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§8.2 Adding and Subtracting Integers

04/20/17

Slide2How do we use models to add and subtract integers?How do we add or subtract integers without models?

Today We’ll Discuss

Slide3One of the main reasons for having negative numbers is that they give us additive inverses.Specifically, if a is an integer,a + (-a) = 0

Additive Inverse Property

Slide4The integer counter model extends the set model of addition and subtractionBUT! Students must be aware that we now have two types of counters: Positive Integer CountersNegative Integer CountersThe point of this model is to emphasize additive inverses by calling each pair: a zero pair

Integer Counters

Slide5To add with integer counters:Model each integer using the appropriate amount of positive or negative counters.Place them all in the same pile and pair up with until you no longer can.Remove all zero pairs from the pile.Identify the integer represented by the remaining counters.

Integer Counters (Addition)

Slide6Examples

Slide7When adding integers, if they have… Same Sign: Add their absolute values. Use the common sign.Opposite Signs: Subtract the lesser of the two absolute values from the greater. Use the sign of the number with greater absolute value.

Adding Integers:

Two Possibilities

Slide8Examples

Find each sum.

a) 5 + (-10)

b) -3 + 7

c) -12 + 12

d) -8 + (-14)

Slide9The number line model is useful for helping students to get a “number sense” for working with negative numbers.It allows us to visualize how these numbers “make us go up or down.”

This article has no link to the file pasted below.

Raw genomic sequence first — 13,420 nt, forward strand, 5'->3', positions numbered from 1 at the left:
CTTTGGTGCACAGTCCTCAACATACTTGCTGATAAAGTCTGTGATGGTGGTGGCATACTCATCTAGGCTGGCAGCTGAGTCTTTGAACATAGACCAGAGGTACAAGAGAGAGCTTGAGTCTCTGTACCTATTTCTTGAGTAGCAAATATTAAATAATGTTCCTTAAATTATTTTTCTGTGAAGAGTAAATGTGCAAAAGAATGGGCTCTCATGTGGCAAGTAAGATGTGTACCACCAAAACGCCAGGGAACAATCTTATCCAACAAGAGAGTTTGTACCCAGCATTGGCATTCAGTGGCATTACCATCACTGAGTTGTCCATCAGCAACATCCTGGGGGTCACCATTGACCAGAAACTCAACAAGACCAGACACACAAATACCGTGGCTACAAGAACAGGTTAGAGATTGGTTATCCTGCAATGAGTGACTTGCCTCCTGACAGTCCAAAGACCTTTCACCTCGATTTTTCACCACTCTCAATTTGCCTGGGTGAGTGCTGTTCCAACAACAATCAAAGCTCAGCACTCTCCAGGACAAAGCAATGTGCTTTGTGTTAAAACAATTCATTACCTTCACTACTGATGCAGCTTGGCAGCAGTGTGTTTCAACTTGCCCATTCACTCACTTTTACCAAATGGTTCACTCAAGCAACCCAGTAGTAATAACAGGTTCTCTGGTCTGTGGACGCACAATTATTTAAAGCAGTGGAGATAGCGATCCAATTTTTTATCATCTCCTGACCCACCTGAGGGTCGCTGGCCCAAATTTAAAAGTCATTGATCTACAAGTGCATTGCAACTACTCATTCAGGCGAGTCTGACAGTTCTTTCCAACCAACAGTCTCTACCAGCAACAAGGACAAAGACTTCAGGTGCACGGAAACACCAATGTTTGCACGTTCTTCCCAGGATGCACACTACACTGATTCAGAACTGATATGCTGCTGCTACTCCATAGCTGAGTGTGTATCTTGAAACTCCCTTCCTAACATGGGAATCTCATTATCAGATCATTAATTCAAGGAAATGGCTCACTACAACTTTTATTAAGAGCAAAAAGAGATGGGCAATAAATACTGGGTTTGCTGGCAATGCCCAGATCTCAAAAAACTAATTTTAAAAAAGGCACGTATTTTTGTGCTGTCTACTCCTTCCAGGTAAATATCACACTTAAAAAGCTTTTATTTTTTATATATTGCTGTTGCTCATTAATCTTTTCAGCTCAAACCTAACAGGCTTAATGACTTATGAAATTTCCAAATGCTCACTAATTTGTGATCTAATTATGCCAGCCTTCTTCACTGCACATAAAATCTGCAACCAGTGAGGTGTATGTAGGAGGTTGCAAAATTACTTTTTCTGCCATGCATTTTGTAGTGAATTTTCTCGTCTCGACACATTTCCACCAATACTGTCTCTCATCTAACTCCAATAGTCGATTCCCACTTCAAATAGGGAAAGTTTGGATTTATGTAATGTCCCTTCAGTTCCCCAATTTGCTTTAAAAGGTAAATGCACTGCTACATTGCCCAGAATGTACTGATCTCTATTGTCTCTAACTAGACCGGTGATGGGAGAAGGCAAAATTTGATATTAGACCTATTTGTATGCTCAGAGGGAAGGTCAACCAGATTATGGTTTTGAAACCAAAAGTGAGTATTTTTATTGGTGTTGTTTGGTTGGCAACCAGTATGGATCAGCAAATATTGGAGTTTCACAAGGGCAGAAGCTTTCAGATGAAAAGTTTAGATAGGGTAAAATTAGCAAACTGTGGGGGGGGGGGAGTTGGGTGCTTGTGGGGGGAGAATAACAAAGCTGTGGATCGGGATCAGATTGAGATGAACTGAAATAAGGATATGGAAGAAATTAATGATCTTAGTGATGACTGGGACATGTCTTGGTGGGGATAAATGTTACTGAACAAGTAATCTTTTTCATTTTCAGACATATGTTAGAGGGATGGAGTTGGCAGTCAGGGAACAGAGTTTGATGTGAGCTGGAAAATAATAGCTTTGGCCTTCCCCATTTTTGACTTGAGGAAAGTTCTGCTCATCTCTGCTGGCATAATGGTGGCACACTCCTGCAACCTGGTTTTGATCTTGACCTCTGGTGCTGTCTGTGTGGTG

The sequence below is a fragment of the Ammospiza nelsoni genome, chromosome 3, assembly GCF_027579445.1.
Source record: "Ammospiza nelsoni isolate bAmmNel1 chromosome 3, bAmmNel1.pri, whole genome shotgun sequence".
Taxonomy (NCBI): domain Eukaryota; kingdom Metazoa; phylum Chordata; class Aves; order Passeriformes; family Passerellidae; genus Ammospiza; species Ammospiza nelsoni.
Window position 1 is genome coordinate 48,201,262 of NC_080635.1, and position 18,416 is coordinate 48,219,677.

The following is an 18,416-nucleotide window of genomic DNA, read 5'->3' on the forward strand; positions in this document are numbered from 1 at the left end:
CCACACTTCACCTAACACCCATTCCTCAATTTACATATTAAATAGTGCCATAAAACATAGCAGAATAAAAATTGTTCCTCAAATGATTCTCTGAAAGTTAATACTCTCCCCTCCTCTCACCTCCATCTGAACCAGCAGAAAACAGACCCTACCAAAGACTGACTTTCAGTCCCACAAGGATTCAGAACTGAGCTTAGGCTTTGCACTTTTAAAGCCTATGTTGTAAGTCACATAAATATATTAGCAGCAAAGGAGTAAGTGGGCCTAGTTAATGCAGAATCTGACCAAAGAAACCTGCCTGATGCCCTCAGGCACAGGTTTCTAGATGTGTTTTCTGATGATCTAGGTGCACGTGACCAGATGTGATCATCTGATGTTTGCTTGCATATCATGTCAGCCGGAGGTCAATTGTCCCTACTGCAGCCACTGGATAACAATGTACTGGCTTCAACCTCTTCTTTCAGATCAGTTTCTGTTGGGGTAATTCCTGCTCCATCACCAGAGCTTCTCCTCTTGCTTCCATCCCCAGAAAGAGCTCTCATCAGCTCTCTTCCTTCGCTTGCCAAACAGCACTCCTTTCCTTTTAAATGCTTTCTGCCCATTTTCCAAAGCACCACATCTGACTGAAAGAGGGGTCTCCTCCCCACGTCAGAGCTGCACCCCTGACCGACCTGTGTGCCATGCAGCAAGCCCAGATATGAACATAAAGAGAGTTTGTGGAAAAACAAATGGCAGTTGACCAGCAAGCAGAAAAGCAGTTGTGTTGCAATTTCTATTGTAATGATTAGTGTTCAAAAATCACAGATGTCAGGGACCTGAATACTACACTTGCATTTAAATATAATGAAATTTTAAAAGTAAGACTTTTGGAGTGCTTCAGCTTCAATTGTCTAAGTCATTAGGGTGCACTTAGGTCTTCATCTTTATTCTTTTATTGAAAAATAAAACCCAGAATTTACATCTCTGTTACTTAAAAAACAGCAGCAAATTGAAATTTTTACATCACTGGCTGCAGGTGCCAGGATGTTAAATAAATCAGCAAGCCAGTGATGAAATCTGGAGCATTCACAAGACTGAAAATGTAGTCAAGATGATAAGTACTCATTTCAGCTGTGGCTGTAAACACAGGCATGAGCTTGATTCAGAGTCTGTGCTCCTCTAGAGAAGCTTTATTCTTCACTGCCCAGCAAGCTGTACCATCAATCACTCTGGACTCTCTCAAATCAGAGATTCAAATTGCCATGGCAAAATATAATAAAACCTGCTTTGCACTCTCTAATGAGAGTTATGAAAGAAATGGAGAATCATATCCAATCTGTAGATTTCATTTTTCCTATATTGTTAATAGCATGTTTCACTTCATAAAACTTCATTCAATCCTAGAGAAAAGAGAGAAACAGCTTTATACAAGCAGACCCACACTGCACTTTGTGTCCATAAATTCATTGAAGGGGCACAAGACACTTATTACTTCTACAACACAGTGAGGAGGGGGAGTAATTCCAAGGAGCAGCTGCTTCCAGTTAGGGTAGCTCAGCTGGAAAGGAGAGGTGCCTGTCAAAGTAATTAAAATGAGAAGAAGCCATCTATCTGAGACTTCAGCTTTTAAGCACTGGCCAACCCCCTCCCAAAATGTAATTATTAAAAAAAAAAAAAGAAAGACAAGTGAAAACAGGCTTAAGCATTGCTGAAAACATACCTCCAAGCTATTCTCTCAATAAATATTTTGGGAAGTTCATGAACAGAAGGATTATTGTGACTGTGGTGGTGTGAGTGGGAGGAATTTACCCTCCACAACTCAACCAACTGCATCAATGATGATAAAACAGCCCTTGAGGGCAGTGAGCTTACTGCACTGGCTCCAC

Number Line Model

Slide10To add with integers on a number line:Place an arrow of appropriate length with its tail starting at 0.The arrow points right if the number is positiveThe arrow points left if the number is negativePlace another arrow of appropriate length and direction with its tail starting at the head of the last arrow.The head of the last arrow is the sum.

Number Line Model

(Addition)

Slide11Examples

Slide12To subtract integers on a number line:Follow the general process as in addition of always starting at 0 and then placing the tail of a new arrow on the head of an old arrow.But, be sure you know the direction of the arrow… Recall that when we “subtract an arrow,” we place it in the opposite direction.

Number Line Model

(Subtraction)

Slide13Adding an Arrow:Positive = RightNegative = LeftSubtracting an Arrow:Positive = LeftNegative = Right

Number Line Model Rules of Addition and Subtraction

Slide14Examples

Slide15Similar to the number lines, we could make rules for adding and subtracting positive or negative integers…. But because of a simple rule, it is often easier to change the problem rather than memorizing even more rules.

Subtracting Integers

Slide16Let a and b be integers. To subtract b from a, add the opposite of b.a − b = a + (-b)

Subtracting Integers

Slide17Examples

Find each difference.

a) 3 − 12

b) -8 − (-13)

c) 5 − (-4)

d) -20 − 7

Slide18Example

The highest elevation in North America is 6194 meters, while the lowest is -86 meters. Meanwhile, the highest in Africa is 5895 meters, while the lowest is -156 meters.

Which continent has a greater range in elevations?

Slide19Example

The bottom of the shallow end of a swimming pool is represented by -3 feet. The bottom of the deep end is 9 feet deeper. Write an expression that represents the bottom of the pool at the deep end. What is the depth at the deep end?

Slide20To subtract using integer counters, lay out the counters for the first number, and then prepare to remove the second number from the pile.However, if you cannot remove the counters it asks for, you must put them in the pile without changing the problem.We do this by first adding as many zero counters as necessary.

Integer Counters (Subtraction)

Slide21Examples

Slide22Pages 308-311 #4, 10, 11, 14, 18, 20, 22, 26, 28, 30

Homework #21 - §

8.2

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